CM2 project receives NIH R01 from NINDS!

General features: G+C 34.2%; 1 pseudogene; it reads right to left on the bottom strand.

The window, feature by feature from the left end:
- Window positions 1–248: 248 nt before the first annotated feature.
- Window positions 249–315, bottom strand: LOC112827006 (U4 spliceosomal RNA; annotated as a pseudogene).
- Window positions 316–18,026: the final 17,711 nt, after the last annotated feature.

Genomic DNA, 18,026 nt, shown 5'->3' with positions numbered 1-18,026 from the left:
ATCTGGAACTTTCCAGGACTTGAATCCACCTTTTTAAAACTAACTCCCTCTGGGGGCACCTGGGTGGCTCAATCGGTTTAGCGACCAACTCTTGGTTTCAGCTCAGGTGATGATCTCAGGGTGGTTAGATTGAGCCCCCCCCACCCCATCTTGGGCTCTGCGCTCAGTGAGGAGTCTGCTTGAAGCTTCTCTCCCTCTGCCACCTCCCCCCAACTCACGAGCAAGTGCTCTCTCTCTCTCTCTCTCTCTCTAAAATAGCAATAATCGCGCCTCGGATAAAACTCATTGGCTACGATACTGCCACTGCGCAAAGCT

Perception and cognition arise from the coordinated activity of large networks of neurons spanning diverse brain areas. Understanding their emergent behavior requires large-scale activity measurements both within and across regions, ideally at single cell resolution. An integrative understanding of brain dynamics requires cellular-scale data across sensory, motor, and executive areas spanning more than a centimeter. In addition, functional interactions between brain areas vary with motivational state and behavioral goals, making data from freely moving animals particularly critical. Thus, a key goal is the ability to measure activity across the full extent of cortex at cellular resolution as animals engage in complex, cognitively demanding behaviors. However, conventional fluorescence microscopy techniques cannot meet the joint requirements of FOV, resolution, and miniaturization. Here, we propose a Computational Miniature Mesoscope (CM2) that will enable cortex-wide, cellular resolution Ca2+ imaging in freely behaving mice. The premise is that computational imaging leverages advanced algorithms to overcome limitations of conventional optics and significantly expand imaging capabilities. In our proof-of-principle system, we demonstrated single-shot 3D imaging across an 8x7mm2 FOV and 7µm resolution in scattering phantoms (Sci. Adv. 2020), and achieved single-cell resolution on histological sections. Our wearable prototype has now demonstrated visualization of sensory-driven neural activity across the 4x4mm2 main olfactory bulb in both head-fixed and freely moving mice. In this project we will: (Aim 1) advance CM2 hardware to achieve cortex-wide cellular resolution imaging. We will validate the hardware improvement on both phantoms and in vivo experiments. (Aim 2) Develop scattering-informed deep learning for fast and robust recovery of neural signals. We will validate the algorithm on in vivo experiments and benchmark against tabletop 1P and 2P measurements. (Aim 3) Cortex-wide, cellular-resolution Ca2+ imaging during social recognition in freely behaving mice. We will use CM2 to investigate the cross-area, network-scale activity dynamics that guide social interactions between familiar partners – one of the most integrative, multi-sensory, and cognitively demanding forms of neural processing. IMPACT ON PUBLIC HEALTH: This work will establish powerful enabling technology that greatly expands the scale of activity measurements possible in behaving animals, providing access to a wide range of questions about distributed cortical function. As a focused application, we will test the neural signatures of individual recognition during social behavior. We anticipate that our approach can be extended to a broader range of biological questions such as navigation, short- and long-term memory storage, and can potentially lead to new strategies for characterizing the disruptions in neural function that occur in psychiatric disease and neurodegenerative disorders.

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